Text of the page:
When this is finished, a notification is sent to the project team about the results; in particular, if a failure occurred during continuous integration, the developer who is responsible for the failure (i.e., the one who added source code last; this person is said to "have broken the build"), is in charge of fixing the failure ASAP. This way of working ensures that the latest source code always generates a runnable system. Also, being able to fix a defect as soon as it appears is much easier than fixing it much later, in particular if it is discovered when the application is in production.
Is it possible to automate all the tests activities for a given application?
BA - It is always tempting to answer "yes" to such a question, especially when dealing with teams crushed under extremely heavy manual testing, and looking for an ultimate solution to their problems. In practice, it is useful to make a distinction between manipulating the application, and testing it. It is in most cases possible to pilot the application in all the desired ways, to simulate how a user would interact with it. Depending on the complexity of the application, and the different interactions it can have with other programs on the machine, this automatic pilot can be time-consuming to write and maintain. However, testing is not only manipulating the application: it is the process of understanding its current state, and finding any way in which it does not perform properly. Checking is an important part of this process, and is something that can be easily automated because of its explicit nature (these numbers should be the same, this user should not have the rights to do that, etc…). Checking only verifies current expectations given some specifications, but does not guarantee that the system actually works. Testing should also englobe investigating, asking questions, exploring the system, and may have open-ended results. This so-called "exploratory testing" is an essentially intellectual task, which may be helped by automation tools – very much like programming can be helped by a good Integrated Development Environment that does part of the heavy-lifting effort. By automating away the repetitive and error-prone parts, the agile team can better leverage the intrinsic knowledge of the application coming from the developers, and achieve better quality.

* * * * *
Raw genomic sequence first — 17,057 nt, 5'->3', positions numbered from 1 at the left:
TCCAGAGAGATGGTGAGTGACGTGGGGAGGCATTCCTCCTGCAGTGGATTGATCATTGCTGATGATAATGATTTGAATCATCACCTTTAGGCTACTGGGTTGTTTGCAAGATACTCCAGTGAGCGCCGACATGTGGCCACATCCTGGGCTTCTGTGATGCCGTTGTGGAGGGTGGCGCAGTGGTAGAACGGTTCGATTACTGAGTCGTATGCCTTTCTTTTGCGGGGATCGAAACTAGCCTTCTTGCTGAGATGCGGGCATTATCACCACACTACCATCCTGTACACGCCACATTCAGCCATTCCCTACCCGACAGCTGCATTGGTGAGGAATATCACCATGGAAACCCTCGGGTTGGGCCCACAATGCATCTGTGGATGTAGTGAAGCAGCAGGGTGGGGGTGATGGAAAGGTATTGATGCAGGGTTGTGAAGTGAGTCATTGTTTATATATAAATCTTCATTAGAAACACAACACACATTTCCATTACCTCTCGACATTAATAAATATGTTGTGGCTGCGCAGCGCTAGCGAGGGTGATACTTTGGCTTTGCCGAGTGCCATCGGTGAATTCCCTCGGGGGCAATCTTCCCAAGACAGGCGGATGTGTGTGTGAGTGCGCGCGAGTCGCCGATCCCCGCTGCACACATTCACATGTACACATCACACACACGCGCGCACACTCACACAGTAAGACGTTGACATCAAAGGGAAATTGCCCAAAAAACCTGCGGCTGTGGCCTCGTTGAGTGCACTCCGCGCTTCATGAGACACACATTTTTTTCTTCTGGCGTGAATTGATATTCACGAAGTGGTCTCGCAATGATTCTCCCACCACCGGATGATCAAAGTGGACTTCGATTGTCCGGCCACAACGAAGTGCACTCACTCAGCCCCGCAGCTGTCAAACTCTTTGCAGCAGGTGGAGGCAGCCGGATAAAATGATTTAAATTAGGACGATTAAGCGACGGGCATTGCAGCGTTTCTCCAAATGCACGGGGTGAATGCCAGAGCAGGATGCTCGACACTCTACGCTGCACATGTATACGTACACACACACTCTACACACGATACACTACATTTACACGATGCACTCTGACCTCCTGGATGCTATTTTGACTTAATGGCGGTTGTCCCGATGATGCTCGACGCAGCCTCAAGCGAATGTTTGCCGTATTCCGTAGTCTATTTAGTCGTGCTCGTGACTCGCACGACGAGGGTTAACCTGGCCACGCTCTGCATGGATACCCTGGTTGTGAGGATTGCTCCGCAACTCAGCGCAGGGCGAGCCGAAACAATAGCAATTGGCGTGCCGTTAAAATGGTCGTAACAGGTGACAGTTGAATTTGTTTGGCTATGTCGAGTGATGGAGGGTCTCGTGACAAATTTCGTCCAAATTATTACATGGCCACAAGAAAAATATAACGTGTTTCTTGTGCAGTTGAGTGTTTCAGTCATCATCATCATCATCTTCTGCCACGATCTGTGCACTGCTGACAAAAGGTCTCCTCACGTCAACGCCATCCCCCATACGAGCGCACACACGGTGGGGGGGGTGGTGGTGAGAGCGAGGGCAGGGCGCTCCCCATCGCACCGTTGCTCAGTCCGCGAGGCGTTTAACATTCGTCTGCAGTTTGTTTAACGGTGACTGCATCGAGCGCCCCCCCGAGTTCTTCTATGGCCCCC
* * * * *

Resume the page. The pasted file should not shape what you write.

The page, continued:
...so-called, "exploratory testing", is an essentially intellectual task, which may be helped by automation tools – very much like programming can be helped by a good Integrated Development Environment that does part of the heavy-lifting effort.
How do you arbitrate on what can be or should be automated?
JP - That is a one million dollar question! This is not so easy because everybody would rather have 100% of all tests automated, but as mentioned above, this is not possible. But at the same time, we are not given infinite time and money to automate as much as we would like.